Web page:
Dyslexia

A language-based disability that affects both oral and written language. It may also be referred to as reading disability, reading difference, or reading disorder.

Dysnomia

A marked difficulty in remembering names or recalling words needed for oral or written language.

Dyspraxia

A severe difficulty in performing drawing, writing, buttoning, and other tasks requiring fine motor skill, or in sequencing the necessary movements.

English As A Second Language

English as a Second Language (ESL) is an educational approach in which English language learners are instructed in the use of the English language. Their instruction is based on a special curriculum that typically involves little or no use of the native language, focuses on language (as opposed to content) and is usually taught during specific school periods. For the rest of the school day, students may be placed in mainstream classrooms, an immersion program, or a bilingual education program. Every bilingual education program has an ESL component (U.S. General Accounting Office, 1994).

English Language Learner (ELL)

Students whose first language is not English and who are in the process of learning English.

Executive Function

The ability to organize cognitive processes. This includes the ability to plan ahead, prioritize, stop and start activities, shift from one activity to another activity, and to monitor one’s own behavior.

Exit Criteria

Exit criteria are a set of guidelines for ending special services for English language learners and placing them in mainstream, English-only classes as fluent English speakers. This is usually based on a combination of performance on an English language proficiency test, grades, standardized test scores, and teacher recommendations. In some cases, this redesignation of students may be based on the amount of time they have been in special programs.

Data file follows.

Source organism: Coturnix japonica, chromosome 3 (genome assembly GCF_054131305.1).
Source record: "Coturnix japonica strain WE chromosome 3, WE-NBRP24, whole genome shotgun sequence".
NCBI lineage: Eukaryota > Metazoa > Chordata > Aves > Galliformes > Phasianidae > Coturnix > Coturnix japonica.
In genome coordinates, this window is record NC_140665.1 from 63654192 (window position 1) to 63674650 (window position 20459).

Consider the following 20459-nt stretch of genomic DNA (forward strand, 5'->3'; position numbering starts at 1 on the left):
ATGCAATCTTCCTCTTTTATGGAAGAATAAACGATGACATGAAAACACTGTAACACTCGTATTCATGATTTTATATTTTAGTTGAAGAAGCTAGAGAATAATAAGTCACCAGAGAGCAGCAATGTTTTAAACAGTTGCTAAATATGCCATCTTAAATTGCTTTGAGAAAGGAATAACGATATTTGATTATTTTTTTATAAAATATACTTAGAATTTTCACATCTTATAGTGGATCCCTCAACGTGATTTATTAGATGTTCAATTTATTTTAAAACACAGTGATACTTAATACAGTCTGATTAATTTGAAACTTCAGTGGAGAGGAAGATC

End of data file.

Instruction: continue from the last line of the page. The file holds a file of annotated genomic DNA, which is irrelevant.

Family Educational Right To Privacy Act (FERPA)

A federal law that protects the privacy of student education records.

Fluency

The ability to read a text accurately, quickly, and with proper expression and comprehension. Because fluent readers do not have to concentrate on decoding words, they can focus their attention on what the text means.

Formal Assessment

The process of gathering information using standardized, published tests or instruments in conjunction with specific administration and interpretation procedures, and used to make general instructional decisions.

Free Appropriate Public Education (FAPE)

A requirement of IDEA; all disabled children must receive special education services and related services at no cost.

Functional Behavioral Assessment (FBA)

A problem-solving process for addressing student problem behavior that uses techniques to identify what triggers a given behavior(s) and to select interventions that directly address them.

Grapheme

A letter or letter combination that spells a single phoneme. In English, a grapheme may be one, two, three, or four letters, such as e, ei, igh, or eigh.

Independent Educational Evaluation (LEE)

An evaluation conducted by a qualified examiner, who is not employed by the school district at the public’s expense.

Independent School District (ISD)

ISD is a commonly-used acronym in education plans to refer to the school system the child attends.

Individualized Education Program (IEP)

A plan outlining special education and related services specifically designed to meet the unique educational needs of a student with a disability.

Individualized Transition Plan (ITP)

A plan developed by the IEP team to help accomplish the student’s goals for the transition from high school into adulthood.